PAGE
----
The house move was impossibly hard, made far worse by being bedridden with severe flu for the best part of two months while having to downsize to a house that was about a third of the size of our existing home. The stress around the move was unbearable, but I told myself that this was the worst part, once I’d moved I could look forward to a fresh start and take my time putting things in order, there was no hurry. What should have then been a year of gently setting up home turned instead into a second year of having to fight my corner in court and being consumed by stress and anxiety. Overwhelm is not a helpful emotion when trying to set up home. It’s now time to create a home that nourishes us, to reclaim my environment. One of Simon’s accusations was that I was a hoarder, which has resulted in a year of obsessively watching the Hoarders TV show – I think I can safely say that I’m not a hoarder, but ADHD means that I struggle with organisation and tend to be somewhat messy and cluttered, it’s hard to make decisions about what should go where, what to keep and what to let go of (and don’t get me started on the donate/sell issue.) When the outward circumstances of your life are acute stress, anxiety and chaos, it’s no wonder that your home environment begins to reflect this. I will know I am healed when I’ve been able to deal with the remaining clutter and feel like I’m managing on the domestic front; when our home feels nurturing rather than a source of stress, when I can let go of the feelings of guilt and shame that Simon’s accusations engendered. Also Simon – given the amount of old crap in boxes that you’d stashed in the attic which I discovered two days before the move, you should maybe not be throwing around accusations.

Previously I used to have friends round for impromptu bring and share gatherings, food, wine, laughter and good times, but that’s not happened for a long time, it stopped even before I moved house. It’s not just that my house is now too small, it’s also that having people in my home makes me feel anxious and on edge. Inviting a friend over for an Easter dinner was a major achievement, and even then I found it hard not to watch the clock. Having a workman here to fix the boiler was unbearable, particularly when he had to go into all the rooms, including my bedroom. I will know I’m healed when I’m able to have friends round without feeling that I’d rather be undergoing major root canal surgery.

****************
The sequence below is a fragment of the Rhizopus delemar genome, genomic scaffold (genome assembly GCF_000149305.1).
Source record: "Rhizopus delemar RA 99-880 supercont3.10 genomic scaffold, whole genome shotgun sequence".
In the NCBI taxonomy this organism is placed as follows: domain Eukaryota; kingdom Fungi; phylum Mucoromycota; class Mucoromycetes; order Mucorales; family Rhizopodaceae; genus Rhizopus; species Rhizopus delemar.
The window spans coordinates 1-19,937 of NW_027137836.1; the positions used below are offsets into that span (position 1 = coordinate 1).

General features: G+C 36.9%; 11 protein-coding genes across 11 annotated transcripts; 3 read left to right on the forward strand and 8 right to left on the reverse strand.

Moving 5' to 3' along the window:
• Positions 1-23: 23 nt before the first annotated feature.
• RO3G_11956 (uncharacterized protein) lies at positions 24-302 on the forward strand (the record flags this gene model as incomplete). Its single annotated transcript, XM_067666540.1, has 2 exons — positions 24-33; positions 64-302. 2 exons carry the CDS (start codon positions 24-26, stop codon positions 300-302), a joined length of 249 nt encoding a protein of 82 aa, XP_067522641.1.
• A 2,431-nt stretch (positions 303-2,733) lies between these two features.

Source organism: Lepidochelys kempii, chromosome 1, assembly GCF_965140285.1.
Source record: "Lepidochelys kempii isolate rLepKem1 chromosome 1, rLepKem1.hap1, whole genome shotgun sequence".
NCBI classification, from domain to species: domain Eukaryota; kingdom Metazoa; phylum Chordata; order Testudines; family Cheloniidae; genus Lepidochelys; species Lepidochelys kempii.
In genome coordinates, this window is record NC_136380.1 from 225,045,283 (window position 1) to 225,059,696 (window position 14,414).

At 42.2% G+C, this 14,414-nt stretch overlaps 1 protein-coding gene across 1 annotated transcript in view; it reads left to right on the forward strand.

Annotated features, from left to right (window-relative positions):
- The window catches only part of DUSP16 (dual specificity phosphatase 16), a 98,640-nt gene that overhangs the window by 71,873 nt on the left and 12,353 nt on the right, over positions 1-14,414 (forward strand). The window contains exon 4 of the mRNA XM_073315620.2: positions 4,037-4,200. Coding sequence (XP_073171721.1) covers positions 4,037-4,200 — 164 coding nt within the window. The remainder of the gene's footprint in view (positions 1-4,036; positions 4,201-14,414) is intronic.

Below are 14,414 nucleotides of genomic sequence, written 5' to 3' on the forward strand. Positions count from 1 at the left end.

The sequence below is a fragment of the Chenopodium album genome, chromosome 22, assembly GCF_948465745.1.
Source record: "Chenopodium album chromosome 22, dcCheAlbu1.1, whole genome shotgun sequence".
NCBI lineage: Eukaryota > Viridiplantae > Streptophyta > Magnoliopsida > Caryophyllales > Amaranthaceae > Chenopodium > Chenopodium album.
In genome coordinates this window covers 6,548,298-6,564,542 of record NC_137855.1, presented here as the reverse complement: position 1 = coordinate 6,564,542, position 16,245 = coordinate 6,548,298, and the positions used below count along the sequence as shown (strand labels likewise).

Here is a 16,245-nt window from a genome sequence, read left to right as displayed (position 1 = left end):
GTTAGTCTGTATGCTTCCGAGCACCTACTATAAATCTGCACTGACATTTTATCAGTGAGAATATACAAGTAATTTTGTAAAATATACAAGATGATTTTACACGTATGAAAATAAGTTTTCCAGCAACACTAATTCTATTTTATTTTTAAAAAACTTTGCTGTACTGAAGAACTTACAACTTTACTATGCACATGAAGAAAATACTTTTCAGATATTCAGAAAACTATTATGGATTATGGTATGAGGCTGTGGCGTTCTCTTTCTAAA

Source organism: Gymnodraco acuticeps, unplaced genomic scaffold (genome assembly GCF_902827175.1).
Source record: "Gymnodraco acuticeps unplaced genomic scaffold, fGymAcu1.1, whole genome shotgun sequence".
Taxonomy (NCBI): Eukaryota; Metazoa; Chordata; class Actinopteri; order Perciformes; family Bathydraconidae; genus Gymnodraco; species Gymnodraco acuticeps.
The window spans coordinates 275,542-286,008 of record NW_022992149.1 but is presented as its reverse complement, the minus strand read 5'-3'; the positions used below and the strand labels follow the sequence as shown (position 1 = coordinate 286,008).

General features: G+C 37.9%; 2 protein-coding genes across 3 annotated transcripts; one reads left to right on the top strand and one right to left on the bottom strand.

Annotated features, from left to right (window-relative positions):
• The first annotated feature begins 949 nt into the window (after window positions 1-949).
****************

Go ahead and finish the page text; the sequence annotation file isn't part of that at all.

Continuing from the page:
My career, tiny though it was, has been destroyed. A post-divorce name change didn’t help, it feels like starting over, plus several of my existing contacts have moved on to pastures new. Stress meant having to stop working, I couldn’t focus on writing. My previous blog was used against me, a story of mine was used as evidence in court and I had the joy of a potential client turning out to be Simon and Astrid using a fake alias to try and entrap me. Now, at the point where I could be returning to work, it feels like my brain is entirely addled. It’s hard to focus on anything, hard to stick at things, difficult to know where I should be putting my energies. My confidence is at a low ebb, particularly with Simon’s insistence that I was deluded about my abilities as a writer. It’s hard to reach out to former colleagues, never mind forge new contacts – no, not hard, impossible in my current state of mind. More than that, I’m scared of putting anything of myself out into the world again in case Simon finds new ways to use it against me. I will know I’m healed when I’m able to write again, consistently and professionally.